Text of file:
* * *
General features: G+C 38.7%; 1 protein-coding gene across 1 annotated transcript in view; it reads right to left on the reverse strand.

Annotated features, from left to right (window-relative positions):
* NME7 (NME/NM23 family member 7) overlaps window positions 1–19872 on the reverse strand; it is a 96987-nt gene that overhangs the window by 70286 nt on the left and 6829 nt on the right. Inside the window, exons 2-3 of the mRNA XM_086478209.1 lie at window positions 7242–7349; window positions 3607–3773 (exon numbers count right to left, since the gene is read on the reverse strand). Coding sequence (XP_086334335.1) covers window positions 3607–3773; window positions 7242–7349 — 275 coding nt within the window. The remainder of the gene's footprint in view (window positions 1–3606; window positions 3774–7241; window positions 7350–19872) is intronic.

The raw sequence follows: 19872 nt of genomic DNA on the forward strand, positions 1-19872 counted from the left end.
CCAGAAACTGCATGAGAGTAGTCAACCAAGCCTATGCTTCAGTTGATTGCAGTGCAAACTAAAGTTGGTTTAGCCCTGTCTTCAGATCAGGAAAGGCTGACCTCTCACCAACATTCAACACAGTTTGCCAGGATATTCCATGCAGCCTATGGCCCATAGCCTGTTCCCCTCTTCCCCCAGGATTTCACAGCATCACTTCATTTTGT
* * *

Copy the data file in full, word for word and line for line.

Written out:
General features: G+C 38.7%; 1 protein-coding gene across 1 annotated transcript in view; it reads right to left on the reverse strand.

Annotated features, from left to right (window-relative positions):
* NME7 (NME/NM23 family member 7) overlaps window positions 1–19872 on the reverse strand; it is a 96987-nt gene that overhangs the window by 70286 nt on the left and 6829 nt on the right. Inside the window, exons 2-3 of the mRNA XM_086478209.1 lie at window positions 7242–7349; window positions 3607–3773 (exon numbers count right to left, since the gene is read on the reverse strand). Coding sequence (XP_086334335.1) covers window positions 3607–3773; window positions 7242–7349 — 275 coding nt within the window. The remainder of the gene's footprint in view (window positions 1–3606; window positions 3774–7241; window positions 7350–19872) is intronic.

The raw sequence follows: 19872 nt of genomic DNA on the forward strand, positions 1-19872 counted from the left end.
CCAGAAACTGCATGAGAGTAGTCAACCAAGCCTATGCTTCAGTTGATTGCAGTGCAAACTAAAGTTGGTTTAGCCCTGTCTTCAGATCAGGAAAGGCTGACCTCTCACCAACATTCAACACAGTTTGCCAGGATATTCCATGCAGCCTATGGCCCATAGCCTGTTCCCCTCTTCCCCCAGGATTTCACAGCATCACTTCATTTTGT